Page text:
Tip 3:

Once you are able to experience  meditation focus and gratitude and pranayama focus through breathing, you can begin to practice them together for longer durations (like – 15 to 30 minutes). You may learn some mantra chants to add or play healing meditative sounds. In the beginning longer practices are not the goal. Making a regular time even for short practice will help you build this wellness practice into your life. The longer durations will come to you naturally as you build and flow your practice.

The Final Note

If you don’t have much time and you’re a busy bee, feel free to break up your practice throughout the day. 

You can split 15 minutes of meditation/pranayama practice into 5 minutes of practice three times a day. 

Also, please keep in mind that meditation and pranayama are not the same things though they are both aspects of the eight arms of yoga.

Even though they both entail focus and breathing, meditation is a discipline of growing mental awareness of our habitual thought patterns, while pranayama is a practice of refining breathing ability and awareness of prana flow ( breath of life-giving force).

Have a wonderful Meditation and Pranayama Session! 

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Namaste! 

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Yamas

Niyamas

Asana

Pranayama

Pratyahara

Dharana

Dhyana

Samadhi

In every difficult situation Yoga for me has been an outlet and enlightenment as well as  awakening. I have been soul searching all my life and could not find any answers to why there is so  much inner suffering.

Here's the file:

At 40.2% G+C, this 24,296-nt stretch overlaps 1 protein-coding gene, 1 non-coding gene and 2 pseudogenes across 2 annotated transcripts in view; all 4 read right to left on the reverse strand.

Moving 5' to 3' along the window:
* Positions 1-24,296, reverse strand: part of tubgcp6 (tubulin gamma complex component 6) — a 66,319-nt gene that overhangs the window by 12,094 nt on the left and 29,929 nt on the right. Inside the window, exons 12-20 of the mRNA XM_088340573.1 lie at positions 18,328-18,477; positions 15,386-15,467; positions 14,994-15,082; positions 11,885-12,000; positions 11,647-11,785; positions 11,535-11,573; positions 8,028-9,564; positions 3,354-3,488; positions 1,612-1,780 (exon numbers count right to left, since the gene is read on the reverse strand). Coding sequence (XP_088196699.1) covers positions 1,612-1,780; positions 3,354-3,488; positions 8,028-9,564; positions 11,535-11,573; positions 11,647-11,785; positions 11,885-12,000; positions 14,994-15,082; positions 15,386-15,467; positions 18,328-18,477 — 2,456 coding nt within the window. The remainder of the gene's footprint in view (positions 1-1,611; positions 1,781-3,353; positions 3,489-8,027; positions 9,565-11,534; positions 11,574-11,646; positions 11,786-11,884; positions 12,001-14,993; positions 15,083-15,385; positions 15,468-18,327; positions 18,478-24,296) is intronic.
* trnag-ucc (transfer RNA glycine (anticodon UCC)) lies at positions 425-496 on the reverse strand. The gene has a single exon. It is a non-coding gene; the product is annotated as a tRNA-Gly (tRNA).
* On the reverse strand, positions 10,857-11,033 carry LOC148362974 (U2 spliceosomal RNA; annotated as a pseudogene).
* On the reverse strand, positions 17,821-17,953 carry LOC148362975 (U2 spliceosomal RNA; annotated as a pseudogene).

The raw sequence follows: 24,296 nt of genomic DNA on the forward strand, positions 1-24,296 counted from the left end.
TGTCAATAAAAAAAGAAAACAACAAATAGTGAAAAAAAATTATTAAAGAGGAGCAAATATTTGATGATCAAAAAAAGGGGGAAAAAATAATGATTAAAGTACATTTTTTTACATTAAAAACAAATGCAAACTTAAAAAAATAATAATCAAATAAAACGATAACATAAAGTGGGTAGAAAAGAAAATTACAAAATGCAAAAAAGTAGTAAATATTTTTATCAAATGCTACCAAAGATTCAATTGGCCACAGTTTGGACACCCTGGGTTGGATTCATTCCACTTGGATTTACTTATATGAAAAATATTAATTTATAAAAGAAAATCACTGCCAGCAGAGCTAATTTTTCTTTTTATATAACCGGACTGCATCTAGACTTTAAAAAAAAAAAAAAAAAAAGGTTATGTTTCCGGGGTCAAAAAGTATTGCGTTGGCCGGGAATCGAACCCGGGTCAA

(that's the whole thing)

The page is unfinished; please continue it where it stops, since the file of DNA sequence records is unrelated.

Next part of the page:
When I hit rock bottom by  making the biggest decision of my life with my two children. Putting my head on the yoga mat has saved me by asking questions throughout doing asanas and every pose gave me clarity in life. I started answering my own questions by digging deep inside myself and finding solutions to all my questions.

Yoga has changed my life and I started to have a more positive outlook on life, Happiness within, and gained confidence to start being more aware of my intuition.

Yoga to me is serenity, my altar, my prayers and my inner peace.

READ MORE About INDU KAUR Yoga Instructor

At a very young age I was fortunate to meet a real Yoga Master, Swami Bua Ji Maharaj. He became my Guru (teacher/guide). I was able to learn all the intricacies of yoga with his constant, strict and vigilant supervision.

Yoga became a lifestyle for me. Something you can never learn in a single yoga class.

It incorporates all aspects of my daily life, from the moment I wake up until I go to sleep. Everything I do, any simple task, such as brushing my teeth or cooking a meal has a purpose. It is performed with “awareness”.

Since all our lives are imperfect, they are full of ups and downs, struggles, THIS yoga practice is continuous. It gives me a profound insight on life. I have to remain vigilant. I had to become humble and admit to my own downfalls.

My goal is to one day become a “realized soul”.

READ MORE About Patricia D’Angelo

Marianne H Hennigar

Wellness Coach

A couple of decades ago, as a single mother coming out of massage school, I was blessed to join in meditation at the Atlanta chapter of Lous Center. 

The main center located in Oklahoma City, had been started by a wise teacher Audle Alison, who had been a student of Dr. Thind who was a student and contemporary of Yogananda.

My teacher at the Lotus Center, later to become the Christ Center, was a student and successor to Audle Allison. This center was originally built to help Vietnam vets traumatized by war find their way back to themselves and their lives through meditation. The practices spread to chapters all over the country with retreats four times a year at the main center.

Meditation and breathwork have expanded and broadened my life and have influenced my sense of harmony and love for all things seen and unseen.

Meditation not only can calm the mind, body and spirit but can also bring connection and answers to the many mysteries of life. The great All that we are a part of has given us these gifts of focus and practice for the betterment of all. Regardless of one’s spiritual or religious orientation, practice in all aspects of mindful focus can bring peace and is a privilege and gift for all who seek.

READ MORE about Marianne Hennigar Wellness coach and Pain management specialist